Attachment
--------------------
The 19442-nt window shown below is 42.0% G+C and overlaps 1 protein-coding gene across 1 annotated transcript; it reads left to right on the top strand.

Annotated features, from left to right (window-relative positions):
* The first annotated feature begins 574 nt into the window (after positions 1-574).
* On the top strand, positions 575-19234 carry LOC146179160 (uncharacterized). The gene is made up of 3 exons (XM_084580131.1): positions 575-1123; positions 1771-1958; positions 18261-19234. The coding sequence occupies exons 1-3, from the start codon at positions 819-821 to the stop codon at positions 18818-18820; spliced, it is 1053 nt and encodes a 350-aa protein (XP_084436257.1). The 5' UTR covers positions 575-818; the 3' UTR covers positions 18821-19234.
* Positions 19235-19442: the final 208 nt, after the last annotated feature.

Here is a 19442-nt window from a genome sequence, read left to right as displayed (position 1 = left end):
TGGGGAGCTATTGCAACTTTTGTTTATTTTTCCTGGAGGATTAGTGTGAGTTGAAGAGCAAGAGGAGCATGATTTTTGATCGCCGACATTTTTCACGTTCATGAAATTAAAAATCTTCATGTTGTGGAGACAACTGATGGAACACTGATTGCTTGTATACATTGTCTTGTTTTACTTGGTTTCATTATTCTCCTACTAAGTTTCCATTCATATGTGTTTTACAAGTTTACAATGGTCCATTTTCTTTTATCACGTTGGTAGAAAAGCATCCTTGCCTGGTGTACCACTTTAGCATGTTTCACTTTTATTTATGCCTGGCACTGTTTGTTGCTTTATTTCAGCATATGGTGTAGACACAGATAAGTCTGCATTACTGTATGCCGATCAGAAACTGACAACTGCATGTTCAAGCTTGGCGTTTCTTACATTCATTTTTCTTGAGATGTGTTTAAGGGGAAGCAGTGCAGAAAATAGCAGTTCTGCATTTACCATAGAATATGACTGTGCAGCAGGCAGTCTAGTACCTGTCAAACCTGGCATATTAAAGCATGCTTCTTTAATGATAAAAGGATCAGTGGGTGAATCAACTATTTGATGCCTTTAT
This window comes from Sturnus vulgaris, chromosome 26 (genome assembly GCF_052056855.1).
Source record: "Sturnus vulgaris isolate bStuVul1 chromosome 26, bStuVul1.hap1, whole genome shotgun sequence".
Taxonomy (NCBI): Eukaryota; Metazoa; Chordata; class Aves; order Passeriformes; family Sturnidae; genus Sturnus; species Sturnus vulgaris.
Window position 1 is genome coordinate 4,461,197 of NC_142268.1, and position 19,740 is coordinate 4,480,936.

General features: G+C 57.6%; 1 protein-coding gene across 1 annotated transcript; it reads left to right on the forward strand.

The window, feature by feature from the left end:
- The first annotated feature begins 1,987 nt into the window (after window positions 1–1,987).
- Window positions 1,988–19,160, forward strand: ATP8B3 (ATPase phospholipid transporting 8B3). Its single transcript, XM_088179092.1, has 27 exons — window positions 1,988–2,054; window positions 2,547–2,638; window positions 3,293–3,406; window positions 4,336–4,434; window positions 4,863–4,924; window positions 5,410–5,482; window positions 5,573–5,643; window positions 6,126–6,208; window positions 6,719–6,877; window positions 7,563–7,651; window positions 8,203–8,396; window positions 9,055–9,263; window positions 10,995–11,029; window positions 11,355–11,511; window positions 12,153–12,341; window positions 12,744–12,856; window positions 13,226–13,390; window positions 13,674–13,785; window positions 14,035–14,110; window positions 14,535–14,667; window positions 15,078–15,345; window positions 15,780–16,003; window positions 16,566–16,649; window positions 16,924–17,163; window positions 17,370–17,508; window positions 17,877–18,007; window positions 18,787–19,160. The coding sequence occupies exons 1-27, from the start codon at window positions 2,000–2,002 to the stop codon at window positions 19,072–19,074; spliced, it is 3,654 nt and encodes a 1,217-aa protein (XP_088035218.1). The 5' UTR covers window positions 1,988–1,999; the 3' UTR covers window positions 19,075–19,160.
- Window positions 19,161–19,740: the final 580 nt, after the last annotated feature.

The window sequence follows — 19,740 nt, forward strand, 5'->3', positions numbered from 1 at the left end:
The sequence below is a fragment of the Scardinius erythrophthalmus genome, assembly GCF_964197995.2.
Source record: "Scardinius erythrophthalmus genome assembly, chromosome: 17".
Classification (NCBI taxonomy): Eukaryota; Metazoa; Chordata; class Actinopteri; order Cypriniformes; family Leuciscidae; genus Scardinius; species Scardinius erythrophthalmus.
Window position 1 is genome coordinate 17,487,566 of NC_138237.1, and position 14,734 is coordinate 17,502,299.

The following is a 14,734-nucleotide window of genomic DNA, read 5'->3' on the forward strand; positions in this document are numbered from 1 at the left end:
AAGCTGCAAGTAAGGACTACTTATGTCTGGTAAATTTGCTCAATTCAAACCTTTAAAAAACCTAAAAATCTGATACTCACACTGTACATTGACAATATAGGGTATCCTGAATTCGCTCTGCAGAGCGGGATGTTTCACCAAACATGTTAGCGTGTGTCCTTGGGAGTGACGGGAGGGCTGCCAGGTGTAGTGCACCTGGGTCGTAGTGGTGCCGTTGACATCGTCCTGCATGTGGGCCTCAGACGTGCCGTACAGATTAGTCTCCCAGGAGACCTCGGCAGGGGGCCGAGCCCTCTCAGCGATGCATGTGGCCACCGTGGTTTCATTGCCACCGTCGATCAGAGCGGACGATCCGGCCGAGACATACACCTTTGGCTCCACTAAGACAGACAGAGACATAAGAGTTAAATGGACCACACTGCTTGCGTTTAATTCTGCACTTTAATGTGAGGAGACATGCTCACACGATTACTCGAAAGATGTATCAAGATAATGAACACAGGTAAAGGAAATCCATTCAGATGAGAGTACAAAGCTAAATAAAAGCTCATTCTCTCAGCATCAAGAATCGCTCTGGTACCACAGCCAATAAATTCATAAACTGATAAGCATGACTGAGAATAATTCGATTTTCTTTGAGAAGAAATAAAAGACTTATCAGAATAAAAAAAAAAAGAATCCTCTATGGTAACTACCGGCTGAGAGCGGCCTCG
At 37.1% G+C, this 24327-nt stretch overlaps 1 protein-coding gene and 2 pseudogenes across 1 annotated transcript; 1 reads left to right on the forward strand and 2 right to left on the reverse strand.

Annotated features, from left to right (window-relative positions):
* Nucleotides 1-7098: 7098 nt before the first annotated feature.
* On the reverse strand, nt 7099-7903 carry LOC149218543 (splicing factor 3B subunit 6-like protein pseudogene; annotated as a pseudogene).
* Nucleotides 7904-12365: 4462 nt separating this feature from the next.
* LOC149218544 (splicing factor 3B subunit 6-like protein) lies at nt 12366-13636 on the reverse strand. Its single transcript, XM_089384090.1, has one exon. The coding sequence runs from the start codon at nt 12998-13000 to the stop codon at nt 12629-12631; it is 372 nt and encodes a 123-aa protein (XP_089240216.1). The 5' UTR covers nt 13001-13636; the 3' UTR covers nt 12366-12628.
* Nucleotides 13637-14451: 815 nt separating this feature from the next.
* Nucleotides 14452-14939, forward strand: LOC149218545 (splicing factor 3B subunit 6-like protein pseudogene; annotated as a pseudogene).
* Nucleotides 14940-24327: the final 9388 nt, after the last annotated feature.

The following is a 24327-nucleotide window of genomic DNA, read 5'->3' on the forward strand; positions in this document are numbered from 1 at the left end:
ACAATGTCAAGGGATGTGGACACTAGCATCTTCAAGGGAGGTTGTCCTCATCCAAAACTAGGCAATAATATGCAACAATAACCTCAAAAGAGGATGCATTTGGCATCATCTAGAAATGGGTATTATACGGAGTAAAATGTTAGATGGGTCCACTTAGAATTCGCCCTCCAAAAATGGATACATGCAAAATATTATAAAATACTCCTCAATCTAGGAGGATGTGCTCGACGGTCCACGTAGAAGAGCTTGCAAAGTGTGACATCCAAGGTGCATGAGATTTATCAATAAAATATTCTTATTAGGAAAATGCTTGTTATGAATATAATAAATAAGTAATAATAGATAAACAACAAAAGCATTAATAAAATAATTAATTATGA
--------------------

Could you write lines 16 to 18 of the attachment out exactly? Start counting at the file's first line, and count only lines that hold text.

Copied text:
- Window positions 19,161–19,740: the final 580 nt, after the last annotated feature.

The window sequence follows — 19,740 nt, forward strand, 5'->3', positions numbered from 1 at the left end:
The sequence below is a fragment of the Scardinius erythrophthalmus genome, assembly GCF_964197995.2.